Nothing exposes the need for revival more than the criticisms thrown at its leaders. Entrenched ecclesiastical powers measure others by values and standards that long ago lost contact with earthly realities and heavenly concerns. They’re irrelevant and don’t know it, unscriptural and don’t care. Blinded by their religious categories, they miss what God is doing. Comfortable in their unchallenged conclusions, they ignore what God has said.
The leaders of our revival had the courage to swim against the ecclesiastical current. They didn’t care what others thought. Their passion for building Christ into our lives eclipsed their fear of criticism from their peers.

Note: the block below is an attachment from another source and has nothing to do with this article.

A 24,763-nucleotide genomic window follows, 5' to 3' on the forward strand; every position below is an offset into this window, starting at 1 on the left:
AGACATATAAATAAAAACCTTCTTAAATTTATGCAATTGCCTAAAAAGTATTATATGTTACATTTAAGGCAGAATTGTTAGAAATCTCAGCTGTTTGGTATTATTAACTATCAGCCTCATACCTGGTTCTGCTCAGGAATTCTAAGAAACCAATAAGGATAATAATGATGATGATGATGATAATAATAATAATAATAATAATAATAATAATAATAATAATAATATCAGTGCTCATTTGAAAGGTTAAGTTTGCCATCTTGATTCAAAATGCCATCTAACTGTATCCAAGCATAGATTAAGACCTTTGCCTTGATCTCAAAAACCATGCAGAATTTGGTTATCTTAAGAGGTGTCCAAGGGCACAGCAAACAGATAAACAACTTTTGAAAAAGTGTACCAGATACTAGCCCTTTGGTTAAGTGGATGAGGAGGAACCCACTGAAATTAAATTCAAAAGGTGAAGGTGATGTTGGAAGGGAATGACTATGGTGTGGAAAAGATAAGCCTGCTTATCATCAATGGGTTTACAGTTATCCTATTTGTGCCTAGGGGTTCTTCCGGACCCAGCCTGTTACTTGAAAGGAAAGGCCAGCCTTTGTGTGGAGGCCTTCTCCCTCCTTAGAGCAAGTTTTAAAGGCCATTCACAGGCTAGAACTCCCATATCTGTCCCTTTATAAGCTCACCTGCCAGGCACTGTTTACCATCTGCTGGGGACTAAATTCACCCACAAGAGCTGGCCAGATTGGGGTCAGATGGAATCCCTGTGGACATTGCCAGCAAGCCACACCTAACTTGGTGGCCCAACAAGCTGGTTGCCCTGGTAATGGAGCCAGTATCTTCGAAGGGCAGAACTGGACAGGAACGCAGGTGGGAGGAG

What sets the revolutionaries that lead revivals apart from political or cultural revolutionaries is a resource that forces every honest mind to evaluate their message and methods by the divine standard. We call it the Bible.
When the counter-revivalists of Paul’s day slandered him, he defended himself by describing his ministry from God’s perspective to those who followed him. The paragraph he devotes to his defense is the template for New Testament leadership—1 Thessalonians 2:1-12.
If you’re asking God to use you in radical, revival ways, read it and live it.